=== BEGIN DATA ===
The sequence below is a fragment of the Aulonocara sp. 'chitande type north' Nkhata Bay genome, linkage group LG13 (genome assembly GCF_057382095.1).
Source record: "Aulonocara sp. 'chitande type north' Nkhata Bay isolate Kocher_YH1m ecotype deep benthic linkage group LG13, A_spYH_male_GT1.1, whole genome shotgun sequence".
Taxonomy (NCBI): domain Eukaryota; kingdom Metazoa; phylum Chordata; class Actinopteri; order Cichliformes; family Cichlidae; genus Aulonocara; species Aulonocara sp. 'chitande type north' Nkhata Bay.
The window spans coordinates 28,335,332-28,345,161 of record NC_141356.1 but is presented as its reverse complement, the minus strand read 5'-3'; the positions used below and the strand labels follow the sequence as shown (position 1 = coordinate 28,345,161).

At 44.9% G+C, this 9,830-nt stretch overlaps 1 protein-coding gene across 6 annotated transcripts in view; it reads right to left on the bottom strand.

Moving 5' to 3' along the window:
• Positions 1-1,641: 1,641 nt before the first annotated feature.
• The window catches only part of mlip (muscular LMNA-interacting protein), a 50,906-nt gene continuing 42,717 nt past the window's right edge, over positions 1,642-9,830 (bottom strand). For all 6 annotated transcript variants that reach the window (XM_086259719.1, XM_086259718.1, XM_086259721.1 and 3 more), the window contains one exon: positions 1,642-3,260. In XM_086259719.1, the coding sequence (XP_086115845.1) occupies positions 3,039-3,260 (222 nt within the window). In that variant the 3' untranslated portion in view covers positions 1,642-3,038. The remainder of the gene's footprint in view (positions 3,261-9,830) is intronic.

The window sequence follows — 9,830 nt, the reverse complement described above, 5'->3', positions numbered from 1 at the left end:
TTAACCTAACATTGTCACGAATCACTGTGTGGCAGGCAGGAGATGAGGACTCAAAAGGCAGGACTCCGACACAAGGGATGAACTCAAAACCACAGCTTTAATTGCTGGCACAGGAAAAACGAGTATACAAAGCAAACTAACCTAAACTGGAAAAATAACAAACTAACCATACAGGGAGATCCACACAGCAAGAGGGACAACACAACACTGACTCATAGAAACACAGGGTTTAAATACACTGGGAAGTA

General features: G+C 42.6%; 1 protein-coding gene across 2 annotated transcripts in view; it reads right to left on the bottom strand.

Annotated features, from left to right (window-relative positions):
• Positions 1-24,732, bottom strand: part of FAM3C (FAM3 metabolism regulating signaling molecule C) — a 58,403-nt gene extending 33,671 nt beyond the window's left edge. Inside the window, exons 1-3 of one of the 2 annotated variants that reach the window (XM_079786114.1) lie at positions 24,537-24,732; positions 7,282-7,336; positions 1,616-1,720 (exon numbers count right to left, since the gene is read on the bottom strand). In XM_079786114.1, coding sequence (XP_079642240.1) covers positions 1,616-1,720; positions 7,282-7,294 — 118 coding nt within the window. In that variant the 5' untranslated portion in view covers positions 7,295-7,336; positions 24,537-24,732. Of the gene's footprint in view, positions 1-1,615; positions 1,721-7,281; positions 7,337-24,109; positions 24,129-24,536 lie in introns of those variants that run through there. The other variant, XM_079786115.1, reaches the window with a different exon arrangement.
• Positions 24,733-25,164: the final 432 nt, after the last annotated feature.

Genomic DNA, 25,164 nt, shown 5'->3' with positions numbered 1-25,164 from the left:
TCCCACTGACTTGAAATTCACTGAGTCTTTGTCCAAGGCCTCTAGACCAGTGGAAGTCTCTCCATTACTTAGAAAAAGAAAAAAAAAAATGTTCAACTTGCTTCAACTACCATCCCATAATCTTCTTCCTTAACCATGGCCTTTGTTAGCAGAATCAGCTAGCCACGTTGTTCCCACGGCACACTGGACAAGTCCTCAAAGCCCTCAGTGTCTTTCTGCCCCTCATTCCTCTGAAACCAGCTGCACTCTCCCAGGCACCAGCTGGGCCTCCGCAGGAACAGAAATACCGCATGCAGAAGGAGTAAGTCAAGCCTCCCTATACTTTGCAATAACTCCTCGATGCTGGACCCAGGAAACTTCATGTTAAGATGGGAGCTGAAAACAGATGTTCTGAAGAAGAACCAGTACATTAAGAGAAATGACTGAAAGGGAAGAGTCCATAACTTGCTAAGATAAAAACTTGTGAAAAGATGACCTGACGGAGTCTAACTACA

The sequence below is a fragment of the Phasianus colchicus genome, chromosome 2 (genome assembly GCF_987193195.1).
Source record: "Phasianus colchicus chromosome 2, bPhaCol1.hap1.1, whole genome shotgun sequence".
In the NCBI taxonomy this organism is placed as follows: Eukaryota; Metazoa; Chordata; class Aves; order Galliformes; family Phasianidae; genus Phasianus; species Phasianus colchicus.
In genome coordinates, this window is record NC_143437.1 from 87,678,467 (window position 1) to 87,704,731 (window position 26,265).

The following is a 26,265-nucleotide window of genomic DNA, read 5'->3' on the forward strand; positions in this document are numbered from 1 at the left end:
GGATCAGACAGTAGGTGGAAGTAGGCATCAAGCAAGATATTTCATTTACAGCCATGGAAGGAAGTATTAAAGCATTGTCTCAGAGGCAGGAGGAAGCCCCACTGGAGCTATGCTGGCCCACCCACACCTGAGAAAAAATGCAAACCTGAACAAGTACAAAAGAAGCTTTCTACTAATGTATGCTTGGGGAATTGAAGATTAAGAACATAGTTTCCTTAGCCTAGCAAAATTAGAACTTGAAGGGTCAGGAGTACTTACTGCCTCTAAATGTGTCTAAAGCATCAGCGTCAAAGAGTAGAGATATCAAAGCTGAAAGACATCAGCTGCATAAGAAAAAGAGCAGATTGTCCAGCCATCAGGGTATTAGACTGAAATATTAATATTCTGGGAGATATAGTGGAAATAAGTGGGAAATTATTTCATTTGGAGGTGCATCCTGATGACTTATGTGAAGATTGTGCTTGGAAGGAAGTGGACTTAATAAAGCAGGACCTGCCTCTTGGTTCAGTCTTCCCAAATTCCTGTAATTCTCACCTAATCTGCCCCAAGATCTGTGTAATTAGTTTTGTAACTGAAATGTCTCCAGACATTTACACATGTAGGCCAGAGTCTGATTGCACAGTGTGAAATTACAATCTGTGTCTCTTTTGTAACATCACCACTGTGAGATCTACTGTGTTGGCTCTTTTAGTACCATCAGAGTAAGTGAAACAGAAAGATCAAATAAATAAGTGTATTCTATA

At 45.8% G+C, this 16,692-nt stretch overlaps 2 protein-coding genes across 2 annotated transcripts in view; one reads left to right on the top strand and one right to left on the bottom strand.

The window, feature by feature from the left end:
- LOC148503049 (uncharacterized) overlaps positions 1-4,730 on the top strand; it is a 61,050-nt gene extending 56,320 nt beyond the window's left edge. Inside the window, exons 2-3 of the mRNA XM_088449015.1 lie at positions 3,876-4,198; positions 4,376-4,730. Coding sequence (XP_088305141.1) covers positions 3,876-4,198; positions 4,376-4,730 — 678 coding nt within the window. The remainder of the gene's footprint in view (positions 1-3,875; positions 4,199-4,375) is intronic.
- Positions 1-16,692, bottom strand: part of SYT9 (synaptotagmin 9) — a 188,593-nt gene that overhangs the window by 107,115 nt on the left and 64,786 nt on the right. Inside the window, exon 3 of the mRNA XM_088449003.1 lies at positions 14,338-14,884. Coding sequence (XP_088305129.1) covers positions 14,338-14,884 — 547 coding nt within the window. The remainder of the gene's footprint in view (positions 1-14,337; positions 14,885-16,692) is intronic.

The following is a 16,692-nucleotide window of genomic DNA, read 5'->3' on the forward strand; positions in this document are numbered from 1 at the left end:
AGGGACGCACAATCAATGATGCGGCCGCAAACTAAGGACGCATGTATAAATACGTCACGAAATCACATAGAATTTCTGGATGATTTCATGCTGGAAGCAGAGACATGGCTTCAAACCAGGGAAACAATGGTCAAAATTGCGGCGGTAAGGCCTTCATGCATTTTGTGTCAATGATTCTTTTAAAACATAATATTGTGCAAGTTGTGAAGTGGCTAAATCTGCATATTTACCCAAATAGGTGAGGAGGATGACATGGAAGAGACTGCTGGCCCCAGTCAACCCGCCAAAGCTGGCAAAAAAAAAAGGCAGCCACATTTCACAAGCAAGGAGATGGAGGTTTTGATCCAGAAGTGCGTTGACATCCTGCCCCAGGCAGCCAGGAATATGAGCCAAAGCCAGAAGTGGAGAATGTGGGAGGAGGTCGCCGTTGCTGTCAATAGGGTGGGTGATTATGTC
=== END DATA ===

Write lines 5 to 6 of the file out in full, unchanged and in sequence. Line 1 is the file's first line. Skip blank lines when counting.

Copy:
At 44.9% G+C, this 9,830-nt stretch overlaps 1 protein-coding gene across 6 annotated transcripts in view; it reads right to left on the bottom strand.

Moving 5' to 3' along the window: